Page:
In other words, Hartman is claiming that Eliot’s “evocation” of meter is somehow enough to cause readers to shift the emphasis from will in the first line, to not in the second line. At this point, I’m almost feeling like I should concede the argument out of apologetic generosity (because I’ve been so unconvinced elsewhere) but, in truth, I can see no reason why, at this particular moment, any reader should be compelled to suddenly invoke the prosody of traditional poetry. As for myself, I read the second Will as emphasized, just like in the first occurrence. What would T.S. Eliot say? Well, guess what(!), we have a recording of T.S. Eliot reading Burnt Norton. I smell a smack down. I went looking for it as soon as I wrote this paragraph and after I had read it myself. Here it is:
T.S. Eliot begs to differ. He reads it the way I do, not the way Hartman does. (Or rather, I read Burnt Norton the way T.S. Eliot does.) Nothing so illustrates the limitations (if not failure) of Hartman’s prosody. Eliot’s evocation of meter makes us shift stresses? He states his prosodic opinion as though he spoke for all readers and as if his conclusion were self-evident (a habit of academics). He turns out to be wrong. (It’s one thing to speak for and correct poets who can’t talk back, but when they do talk back, it’s almost always trouble) If he can be wrong about this, then why are we to believe his assertions concerning Auden or WC Williams? We have no compelling reason because he has no established or compelling prosody (his authoritative tone notwithstanding).
An Unnecessary Distinction
Why does Hartman spend so much time trying to prove that free verse is the prosodic equal of traditional verse? The effort turns out to be wasted. Wouldn’t it have been better to discuss free verse on its own terms, without reference to traditional poetry and without attempting baroque redefinitions of rhythm and meter? The old prosodists were probably much better at it than Hartman.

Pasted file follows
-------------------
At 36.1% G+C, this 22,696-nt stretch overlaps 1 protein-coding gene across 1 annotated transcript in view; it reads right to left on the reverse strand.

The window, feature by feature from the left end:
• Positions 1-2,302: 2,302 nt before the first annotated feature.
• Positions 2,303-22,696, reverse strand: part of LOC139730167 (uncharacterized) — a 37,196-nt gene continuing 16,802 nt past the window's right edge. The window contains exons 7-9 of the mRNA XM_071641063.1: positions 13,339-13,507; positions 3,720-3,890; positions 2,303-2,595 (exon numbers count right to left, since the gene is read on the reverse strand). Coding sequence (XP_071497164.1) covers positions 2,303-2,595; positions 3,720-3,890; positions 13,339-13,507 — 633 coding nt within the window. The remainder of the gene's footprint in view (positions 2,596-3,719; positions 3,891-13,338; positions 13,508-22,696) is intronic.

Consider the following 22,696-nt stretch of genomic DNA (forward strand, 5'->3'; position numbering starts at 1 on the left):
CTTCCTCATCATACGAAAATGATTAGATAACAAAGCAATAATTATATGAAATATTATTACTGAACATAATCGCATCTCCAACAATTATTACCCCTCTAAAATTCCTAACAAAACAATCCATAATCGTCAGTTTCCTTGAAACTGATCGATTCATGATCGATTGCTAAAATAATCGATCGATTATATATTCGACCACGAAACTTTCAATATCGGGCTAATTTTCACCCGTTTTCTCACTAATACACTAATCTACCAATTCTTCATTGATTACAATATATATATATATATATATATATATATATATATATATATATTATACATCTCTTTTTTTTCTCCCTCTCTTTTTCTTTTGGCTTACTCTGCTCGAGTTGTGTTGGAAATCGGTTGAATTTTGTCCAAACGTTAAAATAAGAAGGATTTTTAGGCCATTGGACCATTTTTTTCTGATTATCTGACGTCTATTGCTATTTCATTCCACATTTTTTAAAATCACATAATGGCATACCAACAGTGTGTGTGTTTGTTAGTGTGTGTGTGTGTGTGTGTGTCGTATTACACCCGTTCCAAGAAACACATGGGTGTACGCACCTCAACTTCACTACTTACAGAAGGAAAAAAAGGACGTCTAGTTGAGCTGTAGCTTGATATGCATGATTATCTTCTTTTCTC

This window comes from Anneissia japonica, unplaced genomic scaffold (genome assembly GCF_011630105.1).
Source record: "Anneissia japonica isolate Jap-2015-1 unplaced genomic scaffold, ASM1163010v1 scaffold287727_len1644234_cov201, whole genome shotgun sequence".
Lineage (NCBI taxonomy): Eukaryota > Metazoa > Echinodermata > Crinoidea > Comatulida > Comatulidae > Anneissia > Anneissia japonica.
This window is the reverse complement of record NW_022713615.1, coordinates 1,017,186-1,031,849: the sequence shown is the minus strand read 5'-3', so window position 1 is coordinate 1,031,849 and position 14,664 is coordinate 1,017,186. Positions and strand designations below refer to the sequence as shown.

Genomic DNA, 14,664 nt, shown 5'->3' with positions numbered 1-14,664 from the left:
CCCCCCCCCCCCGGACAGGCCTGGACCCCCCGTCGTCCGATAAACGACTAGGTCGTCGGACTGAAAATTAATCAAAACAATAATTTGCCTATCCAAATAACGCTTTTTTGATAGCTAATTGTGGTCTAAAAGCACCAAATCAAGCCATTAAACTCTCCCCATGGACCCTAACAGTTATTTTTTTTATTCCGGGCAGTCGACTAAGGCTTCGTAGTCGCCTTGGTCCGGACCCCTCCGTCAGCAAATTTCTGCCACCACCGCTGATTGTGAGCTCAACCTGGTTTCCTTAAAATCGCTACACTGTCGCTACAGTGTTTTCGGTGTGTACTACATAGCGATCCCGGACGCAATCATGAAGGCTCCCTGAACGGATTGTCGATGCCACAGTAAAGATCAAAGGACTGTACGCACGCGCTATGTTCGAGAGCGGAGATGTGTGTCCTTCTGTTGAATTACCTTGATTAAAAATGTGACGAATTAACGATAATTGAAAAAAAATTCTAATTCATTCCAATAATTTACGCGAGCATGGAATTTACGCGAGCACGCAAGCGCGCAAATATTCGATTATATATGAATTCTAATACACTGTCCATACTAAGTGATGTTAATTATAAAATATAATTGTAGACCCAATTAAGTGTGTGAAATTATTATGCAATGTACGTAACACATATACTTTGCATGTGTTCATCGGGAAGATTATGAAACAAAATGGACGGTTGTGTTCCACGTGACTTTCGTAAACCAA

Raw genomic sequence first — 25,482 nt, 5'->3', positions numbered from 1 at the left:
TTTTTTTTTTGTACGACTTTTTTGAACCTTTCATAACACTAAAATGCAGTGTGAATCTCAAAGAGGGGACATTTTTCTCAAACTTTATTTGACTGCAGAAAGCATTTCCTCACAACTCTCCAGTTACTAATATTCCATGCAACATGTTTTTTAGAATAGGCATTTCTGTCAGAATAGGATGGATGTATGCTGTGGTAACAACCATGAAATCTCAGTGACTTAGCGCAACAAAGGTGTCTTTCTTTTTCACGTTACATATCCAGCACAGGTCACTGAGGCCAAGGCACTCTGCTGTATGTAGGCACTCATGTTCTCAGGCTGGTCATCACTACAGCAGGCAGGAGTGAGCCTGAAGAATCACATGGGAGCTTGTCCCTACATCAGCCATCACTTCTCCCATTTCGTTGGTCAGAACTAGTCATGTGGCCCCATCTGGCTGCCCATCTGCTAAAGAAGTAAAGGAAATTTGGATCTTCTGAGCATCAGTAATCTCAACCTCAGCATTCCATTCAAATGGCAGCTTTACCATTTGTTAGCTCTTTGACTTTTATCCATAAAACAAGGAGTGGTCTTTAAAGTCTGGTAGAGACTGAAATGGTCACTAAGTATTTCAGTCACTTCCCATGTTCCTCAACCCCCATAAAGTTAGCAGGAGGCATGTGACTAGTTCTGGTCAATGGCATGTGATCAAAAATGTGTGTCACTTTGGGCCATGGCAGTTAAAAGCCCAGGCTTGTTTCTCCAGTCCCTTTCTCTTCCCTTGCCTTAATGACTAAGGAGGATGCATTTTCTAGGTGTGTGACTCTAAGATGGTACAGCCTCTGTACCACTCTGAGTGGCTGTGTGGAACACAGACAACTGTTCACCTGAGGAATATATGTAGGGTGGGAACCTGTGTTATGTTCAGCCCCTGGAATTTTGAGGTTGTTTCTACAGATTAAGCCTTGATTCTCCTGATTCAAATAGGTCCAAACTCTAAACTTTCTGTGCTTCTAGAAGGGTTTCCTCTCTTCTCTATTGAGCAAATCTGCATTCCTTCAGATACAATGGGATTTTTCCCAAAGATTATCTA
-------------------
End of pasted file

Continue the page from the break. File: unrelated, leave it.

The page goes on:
The more obvious issue readers are likely to have with Hartman is the often near impenetrable opacity of his prose. He veers in and out of academese.
“A striving toward concreteness in language — the subordination of other linguistic processes to that of naming — is one corollary of the doctrine of the objective correlative. On the other hand, the poem’s method partly conflicts with the purpose of that doctrine, which is finally to facilitate communication between poet and reader by giving them a common ground. If sense in language inheres in the connections among units of sound, meaning inheres in the connections among units of perception, not simply in the units themselves. The poem’s linguistic fragmentation, besides emphasizing sound, tends also to atomize experience into isolated glimpses, and thus to fragment the meaning that the reader is asked to share.” [p. 154]
Right. One can only marvel at the irony of beginning this passage with the phrase “concreteness of language”. The first time you read this you need a Babel fish. As far as I’m concerned, it’s terrible writing. If an argument is clear and concise, then it will be made concisely and clearly. While Hartman makes some interesting and valid points concerning the uses of lineation in free verse, he fails to create the prosody he defined in the first pages of the book.